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Endoscope down blocked toilet

Discussion in 'Plumbing and Central Heating' started by r_c, 10 Apr 2019.

  1. r_c

    r_c

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    Our toilet is often blocking up. I was wondering if it was worth pushing an endoscope like this down to see if I can find anything, before getting a plumber out.

    https://www.amazon.co.uk/Inspection-Depstech-Borescope-Endoscope-Smartphone-Black/dp/B01NBFTAHE

    The cord has some stiffness. I am worried it might be too stiff to push down a toilet to get around the bends.

    Can anyone tell me they think this would work? Or should I be looking for another kind of endoscope that is easier to push down a toilet? Any links would be appreciated.

    Thank you
     
  2. oldbutnotdead

    oldbutnotdead

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    Trouble with these cheapie 'endoscopes' is the head isn't actively steerable from the control end- that thing will probably get through the U bend in the loo OK but if (as is common) there's a pipe bend just behind the loo then it'll almost certainly jam there- depends how semirigid the thing is as to whether you can steer it effectively.

    You might be better (making some assumptions here) persuading other occupants of the house not to chuck wetwipes, sanitary towels and masses of looroll down the cludgie……..
     
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  3. Hot&Cold

    Hot&Cold

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    Doubt the lighting will be sufficient for use in total darkness and field of view is poor. Dont forget the led lighting in total darkness will reflect against the water,just like shining a torch into a mirror.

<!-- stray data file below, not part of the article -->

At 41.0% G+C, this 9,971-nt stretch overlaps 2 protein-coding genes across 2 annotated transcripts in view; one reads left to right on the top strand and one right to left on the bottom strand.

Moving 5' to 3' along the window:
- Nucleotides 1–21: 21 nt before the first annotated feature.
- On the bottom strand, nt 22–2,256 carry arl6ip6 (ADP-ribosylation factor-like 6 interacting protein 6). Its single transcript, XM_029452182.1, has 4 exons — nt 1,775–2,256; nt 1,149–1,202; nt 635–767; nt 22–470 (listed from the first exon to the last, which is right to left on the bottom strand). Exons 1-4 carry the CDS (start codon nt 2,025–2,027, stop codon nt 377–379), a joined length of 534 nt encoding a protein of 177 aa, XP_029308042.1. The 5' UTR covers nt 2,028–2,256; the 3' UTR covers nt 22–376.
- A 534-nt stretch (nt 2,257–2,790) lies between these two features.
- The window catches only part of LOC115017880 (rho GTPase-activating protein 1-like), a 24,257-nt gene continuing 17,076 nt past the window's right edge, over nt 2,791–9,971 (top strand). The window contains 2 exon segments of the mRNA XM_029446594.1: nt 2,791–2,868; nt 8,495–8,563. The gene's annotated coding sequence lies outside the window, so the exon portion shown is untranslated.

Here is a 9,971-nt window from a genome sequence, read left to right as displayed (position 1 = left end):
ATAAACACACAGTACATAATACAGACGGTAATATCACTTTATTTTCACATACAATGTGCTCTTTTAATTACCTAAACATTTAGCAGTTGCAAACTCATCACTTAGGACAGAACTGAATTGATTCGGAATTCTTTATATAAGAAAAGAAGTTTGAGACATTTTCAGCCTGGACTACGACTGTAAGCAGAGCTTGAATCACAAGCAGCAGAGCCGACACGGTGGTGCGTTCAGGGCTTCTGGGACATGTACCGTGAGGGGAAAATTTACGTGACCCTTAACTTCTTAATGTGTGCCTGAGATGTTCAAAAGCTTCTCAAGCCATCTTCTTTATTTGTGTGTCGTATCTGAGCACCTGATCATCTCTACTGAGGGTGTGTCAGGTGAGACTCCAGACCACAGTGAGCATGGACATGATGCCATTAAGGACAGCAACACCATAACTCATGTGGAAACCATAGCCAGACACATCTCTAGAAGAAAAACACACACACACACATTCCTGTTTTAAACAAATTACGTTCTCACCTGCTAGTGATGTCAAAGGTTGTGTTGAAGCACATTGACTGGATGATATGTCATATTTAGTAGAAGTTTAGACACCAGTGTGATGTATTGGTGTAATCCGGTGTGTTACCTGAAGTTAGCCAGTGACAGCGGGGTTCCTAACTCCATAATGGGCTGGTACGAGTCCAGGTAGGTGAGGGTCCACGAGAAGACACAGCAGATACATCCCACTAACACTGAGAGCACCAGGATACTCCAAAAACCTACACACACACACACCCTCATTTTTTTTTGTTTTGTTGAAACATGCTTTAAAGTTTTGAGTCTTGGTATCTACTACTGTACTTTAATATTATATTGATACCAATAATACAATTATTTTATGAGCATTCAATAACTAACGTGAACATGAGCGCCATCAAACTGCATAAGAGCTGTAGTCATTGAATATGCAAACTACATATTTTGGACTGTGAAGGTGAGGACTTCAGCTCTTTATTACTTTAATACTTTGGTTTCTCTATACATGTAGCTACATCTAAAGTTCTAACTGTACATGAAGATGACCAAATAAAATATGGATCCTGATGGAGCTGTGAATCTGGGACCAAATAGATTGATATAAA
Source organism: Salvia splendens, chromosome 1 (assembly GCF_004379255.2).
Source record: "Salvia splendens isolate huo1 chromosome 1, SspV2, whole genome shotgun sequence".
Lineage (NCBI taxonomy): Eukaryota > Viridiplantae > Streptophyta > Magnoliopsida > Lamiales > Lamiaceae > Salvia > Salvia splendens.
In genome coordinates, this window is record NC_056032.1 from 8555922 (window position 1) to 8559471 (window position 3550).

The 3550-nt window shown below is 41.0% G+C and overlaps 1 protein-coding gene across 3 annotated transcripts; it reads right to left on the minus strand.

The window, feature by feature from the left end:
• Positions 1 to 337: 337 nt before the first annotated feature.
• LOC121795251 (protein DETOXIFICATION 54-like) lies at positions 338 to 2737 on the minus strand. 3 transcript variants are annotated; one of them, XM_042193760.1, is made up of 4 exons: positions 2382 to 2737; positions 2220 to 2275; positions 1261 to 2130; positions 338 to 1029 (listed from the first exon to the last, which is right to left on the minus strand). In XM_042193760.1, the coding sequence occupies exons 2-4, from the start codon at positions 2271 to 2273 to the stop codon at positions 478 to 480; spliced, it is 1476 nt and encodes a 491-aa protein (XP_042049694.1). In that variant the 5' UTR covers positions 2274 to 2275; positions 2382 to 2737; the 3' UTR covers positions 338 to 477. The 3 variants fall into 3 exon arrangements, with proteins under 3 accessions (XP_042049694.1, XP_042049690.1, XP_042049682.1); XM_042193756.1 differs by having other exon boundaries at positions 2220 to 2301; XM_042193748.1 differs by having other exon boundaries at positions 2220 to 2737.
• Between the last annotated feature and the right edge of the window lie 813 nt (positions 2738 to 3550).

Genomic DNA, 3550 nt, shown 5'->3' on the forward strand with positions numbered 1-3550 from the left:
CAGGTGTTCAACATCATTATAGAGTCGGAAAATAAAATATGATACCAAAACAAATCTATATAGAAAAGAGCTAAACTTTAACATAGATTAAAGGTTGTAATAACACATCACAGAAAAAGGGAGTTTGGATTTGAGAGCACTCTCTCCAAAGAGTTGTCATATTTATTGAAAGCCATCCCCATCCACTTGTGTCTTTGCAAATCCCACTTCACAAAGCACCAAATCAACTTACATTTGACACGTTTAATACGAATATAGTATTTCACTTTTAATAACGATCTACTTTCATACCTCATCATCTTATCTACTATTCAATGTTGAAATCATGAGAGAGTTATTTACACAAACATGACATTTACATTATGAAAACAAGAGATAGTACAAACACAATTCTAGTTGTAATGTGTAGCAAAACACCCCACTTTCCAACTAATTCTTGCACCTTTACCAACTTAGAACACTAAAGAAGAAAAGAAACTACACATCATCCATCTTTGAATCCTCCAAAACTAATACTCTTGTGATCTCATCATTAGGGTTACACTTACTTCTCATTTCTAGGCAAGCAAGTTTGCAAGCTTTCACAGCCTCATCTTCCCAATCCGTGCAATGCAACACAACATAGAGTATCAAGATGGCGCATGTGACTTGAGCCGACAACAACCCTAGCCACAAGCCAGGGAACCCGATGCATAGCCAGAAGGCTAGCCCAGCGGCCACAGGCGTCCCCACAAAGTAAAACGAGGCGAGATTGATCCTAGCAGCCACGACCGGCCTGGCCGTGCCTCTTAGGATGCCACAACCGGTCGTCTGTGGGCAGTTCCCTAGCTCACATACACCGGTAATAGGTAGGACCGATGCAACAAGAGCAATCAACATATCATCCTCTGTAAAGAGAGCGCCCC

The amazon item mentioned may work better than the internet sourced items i have previously used. Have used cctv drain surveys companies before for drains that randomly clog up,well worth the money (y)
     
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  4. HERTSDRAINAGE2010

    HERTSDRAINAGE2010

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    Tell us more about the blockage/toilet. Is the pan connector flexible or rigid? Upstairs or downstairs toilet? Anything else blocking up, eg basin next to the toilet? When the toilet is blocked and the basin used does the water level rise in the toilet bowl?

    Andy
     
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  5. ianmcd

    ianmcd

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  6. r_c

    r_c

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    Thank you all for your helpful comments/suggestions/experiences. I will give the endoscope idea a miss for now, and possibly purchase some kind of plumbing/drain insurance that includes a CCTV service.

    I should have been more clear in my original posting. The toilet often blocks so that it takes maybe a 1 minute to drain. I then use a plunger like this to clear it but it's a pain to do as one person has to constantly be refilling the bowl while one pumps with the plunger. Thankfully it's not full of brown water, but clear water that takes a while to drain.